First time buyers’ jargon buster

Know your loan to value from your Home Buyer’s Report? What about your arrangement fee from your agreement in principle? If you are buying your first home, the associated terms and phrases can initially sound like a foreign language. Clare Walsh helps you get to grips with the jargon...


Arrangement fee

The vast majority of mortgage deals come with an arrangement fee which basically covers the cost of setting up the mortgage. 

Arrangement fees are typically around £1,000 but in some cases you can pay as much as £2,000. The fee therefore has a big impact on the total cost of your mortgage.

When comparing mortgages you need to work out the total cost over the term of the deal. So if you are wanting a two year fixed rate for example, you would multiply your monthly payments by 24 (the length of the fixed term) and add on the arrangement fee.

In some instances, it can actually work out cheaper to pay a slightly higher rate of interest in return for a lower arrangement fee.

Agreement in Principle

A mortgage Agreement in Principle (AIP) is a document from a bank or building society which states that, based on the information you have provided, such your salary and monthly outgoings, it will lend a stated amount.

AIPs are useful in demonstrating to the seller of a property that you are a serious buyer.

But remember, the bank or building society is entitled to change its mind if your circumstances change – and, in fact, even if they don’t.


This is the point when, literally, the buyers' and sellers’ solicitors exchange contracts and the buyer pays a deposit of usually 10% of the agreed price.

This is the point at which the deal becomes legally binding and neither party can pull out.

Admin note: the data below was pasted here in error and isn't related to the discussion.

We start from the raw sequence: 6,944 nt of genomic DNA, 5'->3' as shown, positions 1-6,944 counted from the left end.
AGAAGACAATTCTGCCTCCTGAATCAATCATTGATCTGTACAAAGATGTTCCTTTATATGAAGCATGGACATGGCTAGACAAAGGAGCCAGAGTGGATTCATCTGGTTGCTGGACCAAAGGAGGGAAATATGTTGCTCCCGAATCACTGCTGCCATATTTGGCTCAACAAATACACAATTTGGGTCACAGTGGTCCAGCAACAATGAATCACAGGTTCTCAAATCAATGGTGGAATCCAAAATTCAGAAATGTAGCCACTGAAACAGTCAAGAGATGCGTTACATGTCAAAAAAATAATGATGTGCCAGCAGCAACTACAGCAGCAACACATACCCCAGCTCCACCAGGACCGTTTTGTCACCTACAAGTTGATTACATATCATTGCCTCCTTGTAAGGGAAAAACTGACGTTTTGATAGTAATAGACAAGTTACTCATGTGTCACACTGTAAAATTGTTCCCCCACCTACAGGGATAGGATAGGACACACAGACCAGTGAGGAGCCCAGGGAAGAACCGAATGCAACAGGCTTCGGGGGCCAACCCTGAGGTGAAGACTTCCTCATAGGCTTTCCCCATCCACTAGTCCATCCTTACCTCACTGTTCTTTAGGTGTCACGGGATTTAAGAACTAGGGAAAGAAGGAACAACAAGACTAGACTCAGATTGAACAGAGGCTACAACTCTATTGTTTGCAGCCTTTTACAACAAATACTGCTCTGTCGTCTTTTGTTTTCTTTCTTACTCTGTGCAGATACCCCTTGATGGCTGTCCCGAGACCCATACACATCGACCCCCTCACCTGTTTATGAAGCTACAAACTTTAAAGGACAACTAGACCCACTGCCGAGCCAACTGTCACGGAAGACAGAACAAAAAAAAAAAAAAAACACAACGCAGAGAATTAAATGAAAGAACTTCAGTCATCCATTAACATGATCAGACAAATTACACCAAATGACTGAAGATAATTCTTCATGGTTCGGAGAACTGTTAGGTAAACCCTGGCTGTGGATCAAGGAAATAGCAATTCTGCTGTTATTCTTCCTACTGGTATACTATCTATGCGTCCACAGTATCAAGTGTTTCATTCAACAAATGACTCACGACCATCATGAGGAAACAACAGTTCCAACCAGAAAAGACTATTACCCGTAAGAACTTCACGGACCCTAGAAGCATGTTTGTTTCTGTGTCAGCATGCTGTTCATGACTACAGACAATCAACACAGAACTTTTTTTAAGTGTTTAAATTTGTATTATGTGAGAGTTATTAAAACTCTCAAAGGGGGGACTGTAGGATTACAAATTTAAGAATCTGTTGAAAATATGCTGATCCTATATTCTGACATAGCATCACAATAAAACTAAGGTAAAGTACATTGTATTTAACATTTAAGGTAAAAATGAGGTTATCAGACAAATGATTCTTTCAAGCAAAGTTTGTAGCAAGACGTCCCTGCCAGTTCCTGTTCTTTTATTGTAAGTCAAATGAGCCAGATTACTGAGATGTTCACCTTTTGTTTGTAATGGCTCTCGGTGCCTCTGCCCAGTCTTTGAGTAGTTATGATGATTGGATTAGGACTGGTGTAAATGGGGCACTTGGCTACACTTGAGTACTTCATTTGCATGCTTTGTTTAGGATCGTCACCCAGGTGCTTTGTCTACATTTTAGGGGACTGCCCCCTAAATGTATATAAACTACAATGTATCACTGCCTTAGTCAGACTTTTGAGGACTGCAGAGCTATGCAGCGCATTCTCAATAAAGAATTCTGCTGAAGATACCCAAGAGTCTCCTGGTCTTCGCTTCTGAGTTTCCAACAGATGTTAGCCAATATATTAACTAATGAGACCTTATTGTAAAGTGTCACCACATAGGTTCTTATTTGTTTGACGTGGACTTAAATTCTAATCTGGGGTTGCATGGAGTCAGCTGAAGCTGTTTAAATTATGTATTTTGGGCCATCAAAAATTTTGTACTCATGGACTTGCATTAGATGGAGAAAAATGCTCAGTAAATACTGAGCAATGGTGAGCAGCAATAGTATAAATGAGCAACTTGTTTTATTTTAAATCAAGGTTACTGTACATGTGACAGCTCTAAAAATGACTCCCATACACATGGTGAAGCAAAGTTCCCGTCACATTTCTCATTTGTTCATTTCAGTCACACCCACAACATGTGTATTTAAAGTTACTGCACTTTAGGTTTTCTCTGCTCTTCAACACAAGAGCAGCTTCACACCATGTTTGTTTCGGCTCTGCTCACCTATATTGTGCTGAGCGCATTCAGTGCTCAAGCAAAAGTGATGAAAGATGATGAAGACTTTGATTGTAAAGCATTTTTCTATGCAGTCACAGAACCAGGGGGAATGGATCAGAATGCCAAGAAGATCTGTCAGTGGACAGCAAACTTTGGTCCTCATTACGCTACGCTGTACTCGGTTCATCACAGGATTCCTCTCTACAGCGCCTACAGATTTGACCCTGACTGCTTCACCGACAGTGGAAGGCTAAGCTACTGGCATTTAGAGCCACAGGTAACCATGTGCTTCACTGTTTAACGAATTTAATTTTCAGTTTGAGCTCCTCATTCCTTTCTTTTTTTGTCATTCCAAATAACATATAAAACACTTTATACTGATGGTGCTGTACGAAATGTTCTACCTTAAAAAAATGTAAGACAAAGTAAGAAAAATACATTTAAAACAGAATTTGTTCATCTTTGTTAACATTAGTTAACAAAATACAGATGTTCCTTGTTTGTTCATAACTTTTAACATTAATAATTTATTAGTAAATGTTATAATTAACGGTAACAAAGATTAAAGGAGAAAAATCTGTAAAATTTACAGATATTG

A completion date is also agreed at exchange which is usually no longer than four weeks’ time.


Conveyancing is a term that applies to the legal work carried out by your solicitor or property lawyer – who can themselves also be known as conveyancers.

The conveyancing process involves registering your property with the Land Registry, conducting Local Searches into the area and amending the property deeds.

You will need to pay for these legal services but in some cases, it is possible to fix a price upfront.


A valuation is what the lender will carry out to ensure the home you are buying is adequate security for its loan. 

Even though a valuation is for the lender’s benefit, you will have to pay for it. The cost will depend on the price of the house but you should budget for several hundred pounds.


It’s important to remember a valuation is not the same as a survey. Whether you have a survey on the house you are buying is entirely up to you, but it’s a good idea.

On most homes a Home Buyer’s Report, which will expose problems such as damp, dry rot and subsidence, is adequate.
But if you are buying an older or unusual home – a lighthouse for example – a full structural survey is more appropriate. 

Survey costs will vary according to the property but budget for several hundred pounds for a Home Buyer’s Report and even in the realms of £1,000 and beyond for a full structural survey.

Loan to value (LTV)

When you see a mortgage advertised it will show a maximum loan to value – often shortened to LTV. This indicates the maximum you can borrow in relation to the property’s value. 

So, if the LTV is 75% you would need a deposit of at least 25% in order to qualify for that mortgage deal. On a property worth £100,000 that would mean the maximum you could borrow would £75,000 and you would need a deposit of at least £25,000. 


Completion is when the property is legally transferred from the seller to the buyer – and when you get the keys and move in!

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